Promises to protect customer data get some attention

Monday, 7 July 2003, 1:41 PM EST

The last couple of weeks have been a busy time for information security law and privacy. First, the California law that requires disclosure of break-ins that compromise personal data went into effect on July 1st. Senator Diane Feinstein introduced legislation that would make such disclosure requirements mandatory nationwide. Aimster lost its appeal, Verizon ponied up its database, and the RIAA declared legal war on its customers.

The Interior Department was ordered offline again because it can't provide adequate security. The California Supreme Court declared that a former Intel employee's massive e-mail to his former colleagues was not a "trespass to chattels" and thereby limited (albeit slightly) the ability of network owners to decide what can and cannot be done on their networks.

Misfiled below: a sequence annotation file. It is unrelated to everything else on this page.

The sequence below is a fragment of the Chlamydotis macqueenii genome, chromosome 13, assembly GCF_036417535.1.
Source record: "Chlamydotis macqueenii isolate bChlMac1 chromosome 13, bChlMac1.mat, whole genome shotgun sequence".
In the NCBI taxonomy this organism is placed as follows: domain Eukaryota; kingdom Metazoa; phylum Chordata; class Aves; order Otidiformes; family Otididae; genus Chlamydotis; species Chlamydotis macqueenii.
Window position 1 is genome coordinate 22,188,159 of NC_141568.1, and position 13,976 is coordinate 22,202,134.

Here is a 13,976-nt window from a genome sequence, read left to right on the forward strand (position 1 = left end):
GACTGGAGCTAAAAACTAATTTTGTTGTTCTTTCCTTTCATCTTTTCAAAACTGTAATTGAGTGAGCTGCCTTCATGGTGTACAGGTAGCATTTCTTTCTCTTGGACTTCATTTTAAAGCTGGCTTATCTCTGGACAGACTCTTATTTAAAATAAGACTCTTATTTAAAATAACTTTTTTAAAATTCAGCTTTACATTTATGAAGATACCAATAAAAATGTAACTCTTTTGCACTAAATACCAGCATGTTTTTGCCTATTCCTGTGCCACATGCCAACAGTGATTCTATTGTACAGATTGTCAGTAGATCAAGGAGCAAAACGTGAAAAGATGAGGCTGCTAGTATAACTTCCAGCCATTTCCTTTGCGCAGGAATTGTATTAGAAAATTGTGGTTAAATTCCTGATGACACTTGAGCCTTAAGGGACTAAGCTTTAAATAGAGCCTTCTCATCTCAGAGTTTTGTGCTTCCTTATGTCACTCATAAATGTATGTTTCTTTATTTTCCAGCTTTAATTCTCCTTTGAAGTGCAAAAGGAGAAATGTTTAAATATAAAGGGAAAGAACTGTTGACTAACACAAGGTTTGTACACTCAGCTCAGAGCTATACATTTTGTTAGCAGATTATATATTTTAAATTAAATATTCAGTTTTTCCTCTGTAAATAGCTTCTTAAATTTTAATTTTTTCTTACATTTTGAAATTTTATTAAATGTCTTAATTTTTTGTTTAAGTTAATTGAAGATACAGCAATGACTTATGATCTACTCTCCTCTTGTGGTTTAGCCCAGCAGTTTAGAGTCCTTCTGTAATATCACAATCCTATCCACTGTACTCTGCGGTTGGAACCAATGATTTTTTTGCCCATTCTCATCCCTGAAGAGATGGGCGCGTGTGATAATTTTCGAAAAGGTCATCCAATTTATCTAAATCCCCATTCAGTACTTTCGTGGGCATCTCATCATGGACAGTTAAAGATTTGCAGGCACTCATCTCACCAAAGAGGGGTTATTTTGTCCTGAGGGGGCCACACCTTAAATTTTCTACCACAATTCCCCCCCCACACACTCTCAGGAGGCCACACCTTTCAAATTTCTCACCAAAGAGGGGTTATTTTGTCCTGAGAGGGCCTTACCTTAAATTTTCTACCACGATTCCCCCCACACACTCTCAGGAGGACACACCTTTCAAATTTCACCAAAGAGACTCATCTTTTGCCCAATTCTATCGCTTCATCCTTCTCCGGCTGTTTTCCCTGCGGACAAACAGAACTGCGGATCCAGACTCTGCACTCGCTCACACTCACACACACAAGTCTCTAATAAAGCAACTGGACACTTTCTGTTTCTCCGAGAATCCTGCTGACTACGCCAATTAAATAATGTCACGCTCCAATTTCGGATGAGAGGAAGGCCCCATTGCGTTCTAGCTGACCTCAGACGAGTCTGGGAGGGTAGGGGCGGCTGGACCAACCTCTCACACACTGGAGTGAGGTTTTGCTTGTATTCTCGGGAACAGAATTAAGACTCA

But the most important event from a legal and security perspective was the fact that the United States Federal Trade Commission indicated its intention to actively pursue companies that obtain personal information by promising a level of security, and then not delivering it.

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Pen-testing drone searches for unsecured devices

You're sitting in an office, and you send a print job to the main office printer. You see or hear a drone flying outside your window. Next thing you know, the printer buzzes to life and, after spitting out your print job, it continues to work and presents you with more filled pages than you expected.

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